If you’ve ever had kidney stones, you know that they're painful.
Kidney stones are small, hard mineral deposits that can form in the urine. They may stay in the kidney or travel down the urinary tract. The most preventable cause is low urine volume. As summer approaches, it’s especially important to understand the signs and symptoms.
"When you're in hot temperatures, the best thing you can do is replace the fluid you lose by sweating with plenty of water," says board certified urologist Dr. Francie James of Roper St. Francis Healthcare, home to the Kidney Stone Center of Charleston, which offers same-day care.
Here's everything you need to know about kidney stones.
What are the signs and symptoms?
Stones in the kidney often do not cause any symptoms. However, when a stone travels from the kidney to the bladder, it can become lodged in the ureter (tube that connects the kidney and the bladder) and block the flow of urine. This can cause the kidney to swell and cause pain.
There are a few ways to know if you may be passing a kidney stone. “Typically, there’s a sharp, cramping pain in your back and side, where your kidney is located. The pain starts there and will sometimes wrap around to your lower abdomen and groin,” Dr. James says.
The pain will typically come on suddenly and then may come and go in waves. As the stone travels down the ureter it may get stuck. Because urine can't get by, it backs up in the kidney, causing it to swell resulting in that sharp pain.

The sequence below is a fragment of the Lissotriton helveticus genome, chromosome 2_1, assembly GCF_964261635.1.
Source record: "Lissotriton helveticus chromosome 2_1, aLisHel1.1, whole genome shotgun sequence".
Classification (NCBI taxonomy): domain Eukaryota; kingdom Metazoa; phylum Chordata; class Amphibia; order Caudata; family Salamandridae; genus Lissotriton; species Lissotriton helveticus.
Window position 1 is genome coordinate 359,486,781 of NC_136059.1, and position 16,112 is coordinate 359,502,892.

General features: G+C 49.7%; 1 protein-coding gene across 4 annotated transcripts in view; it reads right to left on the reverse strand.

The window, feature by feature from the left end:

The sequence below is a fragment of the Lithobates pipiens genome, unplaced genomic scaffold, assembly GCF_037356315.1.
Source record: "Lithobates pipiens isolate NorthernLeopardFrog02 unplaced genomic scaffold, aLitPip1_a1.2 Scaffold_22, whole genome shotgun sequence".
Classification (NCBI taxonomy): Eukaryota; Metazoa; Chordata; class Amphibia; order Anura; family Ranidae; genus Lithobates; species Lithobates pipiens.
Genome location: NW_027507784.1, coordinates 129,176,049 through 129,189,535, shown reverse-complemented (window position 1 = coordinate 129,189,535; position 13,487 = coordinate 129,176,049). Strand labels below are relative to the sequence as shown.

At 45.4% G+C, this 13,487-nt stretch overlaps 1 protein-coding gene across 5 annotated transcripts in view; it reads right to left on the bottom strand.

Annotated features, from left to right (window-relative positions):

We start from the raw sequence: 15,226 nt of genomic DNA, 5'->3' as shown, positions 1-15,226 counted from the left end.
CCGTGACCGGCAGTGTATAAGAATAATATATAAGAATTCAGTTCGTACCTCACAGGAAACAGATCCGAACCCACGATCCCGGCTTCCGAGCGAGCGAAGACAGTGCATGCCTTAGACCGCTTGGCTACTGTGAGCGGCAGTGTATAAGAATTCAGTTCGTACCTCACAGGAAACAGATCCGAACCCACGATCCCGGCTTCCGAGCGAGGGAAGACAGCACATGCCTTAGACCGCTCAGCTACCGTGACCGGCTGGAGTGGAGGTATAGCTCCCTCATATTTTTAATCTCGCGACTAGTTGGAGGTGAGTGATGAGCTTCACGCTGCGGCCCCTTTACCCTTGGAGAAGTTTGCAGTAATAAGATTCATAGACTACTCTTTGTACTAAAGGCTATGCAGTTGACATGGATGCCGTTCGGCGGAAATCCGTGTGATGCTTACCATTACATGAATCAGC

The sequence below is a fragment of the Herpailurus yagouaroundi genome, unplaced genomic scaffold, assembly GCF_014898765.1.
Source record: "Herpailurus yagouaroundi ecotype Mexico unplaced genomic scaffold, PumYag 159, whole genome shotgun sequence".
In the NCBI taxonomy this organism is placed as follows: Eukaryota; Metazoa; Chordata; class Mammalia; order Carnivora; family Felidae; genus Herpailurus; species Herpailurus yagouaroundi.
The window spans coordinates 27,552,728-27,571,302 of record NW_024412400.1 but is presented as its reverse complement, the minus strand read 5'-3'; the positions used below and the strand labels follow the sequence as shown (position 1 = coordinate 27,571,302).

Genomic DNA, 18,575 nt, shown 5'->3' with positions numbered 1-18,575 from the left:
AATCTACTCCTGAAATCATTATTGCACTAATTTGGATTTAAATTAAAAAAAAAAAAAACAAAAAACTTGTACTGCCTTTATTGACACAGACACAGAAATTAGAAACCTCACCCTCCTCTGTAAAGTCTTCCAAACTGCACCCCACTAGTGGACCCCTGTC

As the stone gets closer to the bladder, Dr. James says, you might get the feeling of having to urinate frequently and intensely. You might also see blood in your urine, and you might experience nausea and vomiting because of the severity of your pain.
How common are they exactly, and who's at risk?
"We think about one in 10 people will have a kidney stone in their lifetime," Dr. James says. About 50 percent of people who've had them will have one again, and patients with a family history are at a higher risk of getting them.
How can I prevent them?
Drinking plenty of water and increasing urine volume is the most important thing, Dr. James says. For patients who've had kidney stones before or who have a family history, she recommends drinking about three liters of water a day to create about 2.5 liters of urine. If it's hot and you're outside sweating, that amount should increase. She also recommends adding fresh-squeezed lemon juice to water intake, as the citric acid can boost citrate levels that disrupt kidney stone formation.
She and her team also encourage patients to reduce the amount of sodium and animal protein they consume. For patients with recurrent kidney stones, medication can be an option, too, in addition to dietary changes.
How are kidney stones treated?
The doctor will assess the size and location of the stone. In most cases, if the stone is smaller than five millimeters, the patient can pass it within two weeks. Sometimes, surgical removal is necessary.
So, if you’re at high risk, remember to drink plenty of water and hopefully, you can ward off those painful stones.
As the Lowcountry leader in adult healthcare, Roper St. Francis can take care of all of your primary healthcare needs. To learn more or to schedule an appointment, call (843) 402-CARE or visit rsfh.com. To reach the Kidney Stone Center of Charleston, call (843) 531-OUCH.